Pugin: “It is all right to decorate construction, but never construct decoration”

Maximize data density and size of data matrix, within reason.

Graphical elegance is often found in simplicity of design and complexity of data.

Chartjunk is Tufte’s name for unintentional optical art, such as created by Moire effects. Grids can also be seen as chart junk, because a lot of the time they don’t contribute to understanding, especially when you have to crane your head in all directions to be able to make sense of the written stuff in a graphic.
For grids, he definitely recommends a muted form (grey instead of black, for example), which I’ve used with much success since, although not all figures have made it into the final drafts of papers.

Multifunctioning graphical elements, are, as the name says, elements that convey more than one piece of information. Using these, you can use less elements and still say the same thing. Or you can give redundant information in such a way that you don’t double your elements but try to make everything crystal clear.
To maintain clarity within this chaos, you should try and use graphical methods that can organize and order the flow of graphical information. So no pie charts! They aren’t useful, the information you can put in there is usually easier understood when in a table or in a form where you actually can compare and contrast small-sets of data. Techniques that might prove useful are multiple depths for viewing and multiple angles for viewing (although I’m not sure how to achieve this yet). One thing is for certain, you should succeed in showing the architecture of your data to the viewer.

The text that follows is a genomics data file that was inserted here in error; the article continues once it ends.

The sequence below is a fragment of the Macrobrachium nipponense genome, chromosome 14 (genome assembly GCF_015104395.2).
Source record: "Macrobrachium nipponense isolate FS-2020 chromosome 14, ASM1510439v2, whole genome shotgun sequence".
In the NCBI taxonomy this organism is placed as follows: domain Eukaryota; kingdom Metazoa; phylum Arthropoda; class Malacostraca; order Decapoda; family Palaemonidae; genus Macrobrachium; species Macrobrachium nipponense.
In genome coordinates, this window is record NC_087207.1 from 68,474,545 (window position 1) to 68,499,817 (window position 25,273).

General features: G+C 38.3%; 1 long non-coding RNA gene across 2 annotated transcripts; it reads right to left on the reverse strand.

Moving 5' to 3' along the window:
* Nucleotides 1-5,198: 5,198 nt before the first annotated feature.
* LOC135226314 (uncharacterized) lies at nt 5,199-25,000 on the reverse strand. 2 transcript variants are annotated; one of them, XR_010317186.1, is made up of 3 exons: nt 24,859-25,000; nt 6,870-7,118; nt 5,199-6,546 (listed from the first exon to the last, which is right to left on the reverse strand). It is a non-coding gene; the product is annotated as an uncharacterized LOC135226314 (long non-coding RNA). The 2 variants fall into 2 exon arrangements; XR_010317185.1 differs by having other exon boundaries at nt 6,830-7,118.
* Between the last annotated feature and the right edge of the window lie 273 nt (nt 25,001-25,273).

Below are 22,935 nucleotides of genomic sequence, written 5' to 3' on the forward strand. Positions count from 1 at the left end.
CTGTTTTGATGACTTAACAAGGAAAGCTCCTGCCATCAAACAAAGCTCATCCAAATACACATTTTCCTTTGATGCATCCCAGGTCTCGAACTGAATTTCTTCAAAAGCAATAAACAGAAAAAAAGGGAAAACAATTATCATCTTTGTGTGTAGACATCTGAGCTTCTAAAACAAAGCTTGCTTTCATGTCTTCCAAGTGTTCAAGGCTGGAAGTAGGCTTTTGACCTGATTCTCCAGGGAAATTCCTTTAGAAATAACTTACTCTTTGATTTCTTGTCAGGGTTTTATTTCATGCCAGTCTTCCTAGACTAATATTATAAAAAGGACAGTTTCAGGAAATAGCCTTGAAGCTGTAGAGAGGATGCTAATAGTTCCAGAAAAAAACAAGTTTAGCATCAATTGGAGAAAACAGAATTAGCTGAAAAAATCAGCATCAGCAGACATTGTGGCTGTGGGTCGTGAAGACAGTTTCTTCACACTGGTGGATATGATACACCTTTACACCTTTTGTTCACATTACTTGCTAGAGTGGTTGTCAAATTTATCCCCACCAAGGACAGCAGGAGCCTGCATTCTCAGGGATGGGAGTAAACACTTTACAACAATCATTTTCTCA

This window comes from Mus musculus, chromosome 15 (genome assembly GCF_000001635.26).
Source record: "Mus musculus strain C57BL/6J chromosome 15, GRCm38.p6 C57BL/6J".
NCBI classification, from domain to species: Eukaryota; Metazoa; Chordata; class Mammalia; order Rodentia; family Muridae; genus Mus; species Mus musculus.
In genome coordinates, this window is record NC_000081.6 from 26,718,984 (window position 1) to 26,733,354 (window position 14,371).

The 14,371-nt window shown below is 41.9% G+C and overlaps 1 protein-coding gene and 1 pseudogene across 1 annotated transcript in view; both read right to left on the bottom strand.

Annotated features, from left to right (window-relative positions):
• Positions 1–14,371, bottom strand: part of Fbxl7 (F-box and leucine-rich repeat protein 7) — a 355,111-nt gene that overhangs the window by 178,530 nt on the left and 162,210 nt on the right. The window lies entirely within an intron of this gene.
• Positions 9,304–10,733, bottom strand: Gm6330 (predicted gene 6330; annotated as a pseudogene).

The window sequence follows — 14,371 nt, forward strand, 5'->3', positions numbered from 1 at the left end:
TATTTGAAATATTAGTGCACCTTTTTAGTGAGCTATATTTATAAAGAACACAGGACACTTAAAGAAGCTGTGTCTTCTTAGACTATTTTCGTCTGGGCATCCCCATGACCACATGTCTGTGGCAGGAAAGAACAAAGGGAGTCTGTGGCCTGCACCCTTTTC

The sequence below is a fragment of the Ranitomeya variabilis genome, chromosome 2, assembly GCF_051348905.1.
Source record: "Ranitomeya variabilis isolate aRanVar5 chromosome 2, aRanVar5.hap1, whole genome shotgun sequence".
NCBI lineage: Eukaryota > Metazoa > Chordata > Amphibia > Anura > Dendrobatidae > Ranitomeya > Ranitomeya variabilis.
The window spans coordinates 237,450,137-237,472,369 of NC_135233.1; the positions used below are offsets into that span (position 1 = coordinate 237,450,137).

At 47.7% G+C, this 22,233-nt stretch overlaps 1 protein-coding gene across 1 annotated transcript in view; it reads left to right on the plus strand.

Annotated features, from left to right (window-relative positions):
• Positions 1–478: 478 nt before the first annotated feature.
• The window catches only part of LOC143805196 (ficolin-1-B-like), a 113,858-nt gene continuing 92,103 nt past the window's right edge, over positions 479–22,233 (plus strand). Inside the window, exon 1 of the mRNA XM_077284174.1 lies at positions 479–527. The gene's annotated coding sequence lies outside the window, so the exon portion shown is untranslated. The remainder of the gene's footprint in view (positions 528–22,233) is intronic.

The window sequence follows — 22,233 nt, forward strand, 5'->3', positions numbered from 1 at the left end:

Another way to see if you are actually showing a lot of information is by looking at data density. Data density can take advantage of the fact that the human eye can detect a large amounts of information in small spaces (although I’m not sure how applicable this is when using a beamer, or a low-resolution screen, considering that paper still has more possible options to put more ink in small spaces than a screen).
A formula to use for data density is to divide # of entries in the data matrix by the area of the data graphic.